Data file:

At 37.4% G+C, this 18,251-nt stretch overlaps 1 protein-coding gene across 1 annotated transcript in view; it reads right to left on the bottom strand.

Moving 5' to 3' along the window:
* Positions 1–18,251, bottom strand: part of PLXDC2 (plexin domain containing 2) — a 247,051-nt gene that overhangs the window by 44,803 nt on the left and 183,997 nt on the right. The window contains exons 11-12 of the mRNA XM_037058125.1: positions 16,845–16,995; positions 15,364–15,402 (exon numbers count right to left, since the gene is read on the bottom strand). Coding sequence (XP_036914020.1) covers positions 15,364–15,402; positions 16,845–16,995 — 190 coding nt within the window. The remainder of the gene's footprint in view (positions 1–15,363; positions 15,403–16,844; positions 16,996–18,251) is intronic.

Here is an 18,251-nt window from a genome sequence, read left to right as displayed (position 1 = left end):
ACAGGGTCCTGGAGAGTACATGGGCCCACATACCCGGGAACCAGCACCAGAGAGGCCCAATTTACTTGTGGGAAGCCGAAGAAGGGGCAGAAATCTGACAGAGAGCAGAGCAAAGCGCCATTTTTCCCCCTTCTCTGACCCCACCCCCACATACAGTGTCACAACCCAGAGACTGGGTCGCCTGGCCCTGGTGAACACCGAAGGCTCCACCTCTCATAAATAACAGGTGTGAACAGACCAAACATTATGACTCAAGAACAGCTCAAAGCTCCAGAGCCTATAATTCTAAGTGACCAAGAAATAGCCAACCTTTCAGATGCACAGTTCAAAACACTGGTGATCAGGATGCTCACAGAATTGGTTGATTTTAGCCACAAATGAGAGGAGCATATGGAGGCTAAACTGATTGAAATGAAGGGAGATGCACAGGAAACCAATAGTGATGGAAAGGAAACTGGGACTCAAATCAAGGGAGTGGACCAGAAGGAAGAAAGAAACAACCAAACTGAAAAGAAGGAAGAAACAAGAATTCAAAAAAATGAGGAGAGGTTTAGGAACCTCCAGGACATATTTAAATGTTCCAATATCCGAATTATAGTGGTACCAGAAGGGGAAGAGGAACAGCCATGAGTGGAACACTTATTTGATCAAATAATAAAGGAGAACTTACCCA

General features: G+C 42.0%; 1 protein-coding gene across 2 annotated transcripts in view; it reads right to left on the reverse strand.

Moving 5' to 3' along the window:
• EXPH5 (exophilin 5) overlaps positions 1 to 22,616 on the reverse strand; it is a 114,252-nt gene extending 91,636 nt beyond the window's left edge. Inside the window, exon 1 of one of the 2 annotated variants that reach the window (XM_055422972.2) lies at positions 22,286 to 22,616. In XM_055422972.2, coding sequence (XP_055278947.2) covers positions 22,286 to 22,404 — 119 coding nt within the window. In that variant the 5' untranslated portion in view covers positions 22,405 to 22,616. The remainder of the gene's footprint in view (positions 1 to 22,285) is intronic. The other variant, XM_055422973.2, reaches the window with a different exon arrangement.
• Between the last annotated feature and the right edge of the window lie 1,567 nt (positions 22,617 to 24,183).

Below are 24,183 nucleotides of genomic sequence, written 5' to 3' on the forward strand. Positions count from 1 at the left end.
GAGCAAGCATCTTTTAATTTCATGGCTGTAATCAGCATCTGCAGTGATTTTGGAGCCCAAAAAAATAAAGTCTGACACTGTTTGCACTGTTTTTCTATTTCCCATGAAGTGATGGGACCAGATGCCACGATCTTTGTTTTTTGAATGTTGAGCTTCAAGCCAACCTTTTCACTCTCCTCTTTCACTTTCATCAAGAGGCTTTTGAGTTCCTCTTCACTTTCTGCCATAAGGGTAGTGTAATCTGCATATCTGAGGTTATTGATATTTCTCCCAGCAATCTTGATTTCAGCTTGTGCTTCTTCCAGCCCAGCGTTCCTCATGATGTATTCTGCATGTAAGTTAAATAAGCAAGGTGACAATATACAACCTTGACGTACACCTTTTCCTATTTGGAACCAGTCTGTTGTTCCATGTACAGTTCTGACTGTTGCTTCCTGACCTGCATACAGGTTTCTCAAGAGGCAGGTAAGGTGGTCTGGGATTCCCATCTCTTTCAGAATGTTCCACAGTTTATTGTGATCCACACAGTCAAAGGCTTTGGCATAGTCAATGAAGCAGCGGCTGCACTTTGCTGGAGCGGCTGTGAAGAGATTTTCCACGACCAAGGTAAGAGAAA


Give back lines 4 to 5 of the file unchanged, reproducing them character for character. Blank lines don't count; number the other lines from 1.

Here is an 18,251-nt window from a genome sequence, read left to right as displayed (position 1 = left end):
ACAGGGTCCTGGAGAGTACATGGGCCCACATACCCGGGAACCAGCACCAGAGAGGCCCAATTTACTTGTGGGAAGCCGAAGAAGGGGCAGAAATCTGACAGAGAGCAGAGCAAAGCGCCATTTTTCCCCCTTCTCTGACCCCACCCCCACATACAGTGTCACAACCCAGAGACTGGGTCGCCTGGCCCTGGTGAACACCGAAGGCTCCACCTCTCATAAATAACAGGTGTGAACAGACCAAACATTATGACTCAAGAACAGCTCAAAGCTCCAGAGCCTATAATTCTAAGTGACCAAGAAATAGCCAACCTTTCAGATGCACAGTTCAAAACACTGGTGATCAGGATGCTCACAGAATTGGTTGATTTTAGCCACAAATGAGAGGAGCATATGGAGGCTAAACTGATTGAAATGAAGGGAGATGCACAGGAAACCAATAGTGATGGAAAGGAAACTGGGACTCAAATCAAGGGAGTGGACCAGAAGGAAGAAAGAAACAACCAAACTGAAAAGAAGGAAGAAACAAGAATTCAAAAAAATGAGGAGAGGTTTAGGAACCTCCAGGACATATTTAAATGTTCCAATATCCGAATTATAGTGGTACCAGAAGGGGAAGAGGAACAGCCATGAGTGGAACACTTATTTGATCAAATAATAAAGGAGAACTTACCCA